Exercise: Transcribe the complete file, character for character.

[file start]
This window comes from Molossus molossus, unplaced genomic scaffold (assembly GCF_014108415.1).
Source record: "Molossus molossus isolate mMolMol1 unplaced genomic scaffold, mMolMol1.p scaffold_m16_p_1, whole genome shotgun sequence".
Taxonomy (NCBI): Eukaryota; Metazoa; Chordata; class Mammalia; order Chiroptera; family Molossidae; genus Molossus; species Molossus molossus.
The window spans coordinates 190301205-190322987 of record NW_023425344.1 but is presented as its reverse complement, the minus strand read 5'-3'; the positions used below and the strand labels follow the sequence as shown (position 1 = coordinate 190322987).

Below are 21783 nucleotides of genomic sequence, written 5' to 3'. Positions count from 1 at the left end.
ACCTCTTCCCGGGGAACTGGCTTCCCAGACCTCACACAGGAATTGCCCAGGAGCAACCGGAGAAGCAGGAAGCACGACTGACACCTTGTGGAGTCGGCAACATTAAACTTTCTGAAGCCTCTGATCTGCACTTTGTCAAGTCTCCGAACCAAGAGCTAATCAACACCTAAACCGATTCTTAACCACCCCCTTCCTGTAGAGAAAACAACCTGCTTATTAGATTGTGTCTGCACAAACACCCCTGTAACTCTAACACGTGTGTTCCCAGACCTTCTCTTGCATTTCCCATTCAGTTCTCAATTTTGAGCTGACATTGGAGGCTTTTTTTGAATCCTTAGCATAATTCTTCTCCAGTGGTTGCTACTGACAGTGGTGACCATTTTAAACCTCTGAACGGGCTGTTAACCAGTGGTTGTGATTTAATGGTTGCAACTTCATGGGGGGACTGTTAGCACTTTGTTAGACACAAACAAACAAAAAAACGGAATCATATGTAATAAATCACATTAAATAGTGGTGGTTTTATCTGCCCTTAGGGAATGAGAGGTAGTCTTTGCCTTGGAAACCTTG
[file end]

This window comes from Molossus molossus, unplaced genomic scaffold (assembly GCF_014108415.1).
Source record: "Molossus molossus isolate mMolMol1 unplaced genomic scaffold, mMolMol1.p scaffold_m16_p_1, whole genome shotgun sequence".
Taxonomy (NCBI): Eukaryota; Metazoa; Chordata; class Mammalia; order Chiroptera; family Molossidae; genus Molossus; species Molossus molossus.
The window spans coordinates 190301205-190322987 of record NW_023425344.1 but is presented as its reverse complement, the minus strand read 5'-3'; the positions used below and the strand labels follow the sequence as shown (position 1 = coordinate 190322987).

Below are 21783 nucleotides of genomic sequence, written 5' to 3'. Positions count from 1 at the left end.
ACCTCTTCCCGGGGAACTGGCTTCCCAGACCTCACACAGGAATTGCCCAGGAGCAACCGGAGAAGCAGGAAGCACGACTGACACCTTGTGGAGTCGGCAACATTAAACTTTCTGAAGCCTCTGATCTGCACTTTGTCAAGTCTCCGAACCAAGAGCTAATCAACACCTAAACCGATTCTTAACCACCCCCTTCCTGTAGAGAAAACAACCTGCTTATTAGATTGTGTCTGCACAAACACCCCTGTAACTCTAACACGTGTGTTCCCAGACCTTCTCTTGCATTTCCCATTCAGTTCTCAATTTTGAGCTGACATTGGAGGCTTTTTTTGAATCCTTAGCATAATTCTTCTCCAGTGGTTGCTACTGACAGTGGTGACCATTTTAAACCTCTGAACGGGCTGTTAACCAGTGGTTGTGATTTAATGGTTGCAACTTCATGGGGGGACTGTTAGCACTTTGTTAGACACAAACAAACAAAAAAACGGAATCATATGTAATAAATCACATTAAATAGTGGTGGTTTTATCTGCCCTTAGGGAATGAGAGGTAGTCTTTGCCTTGGAAACCTTG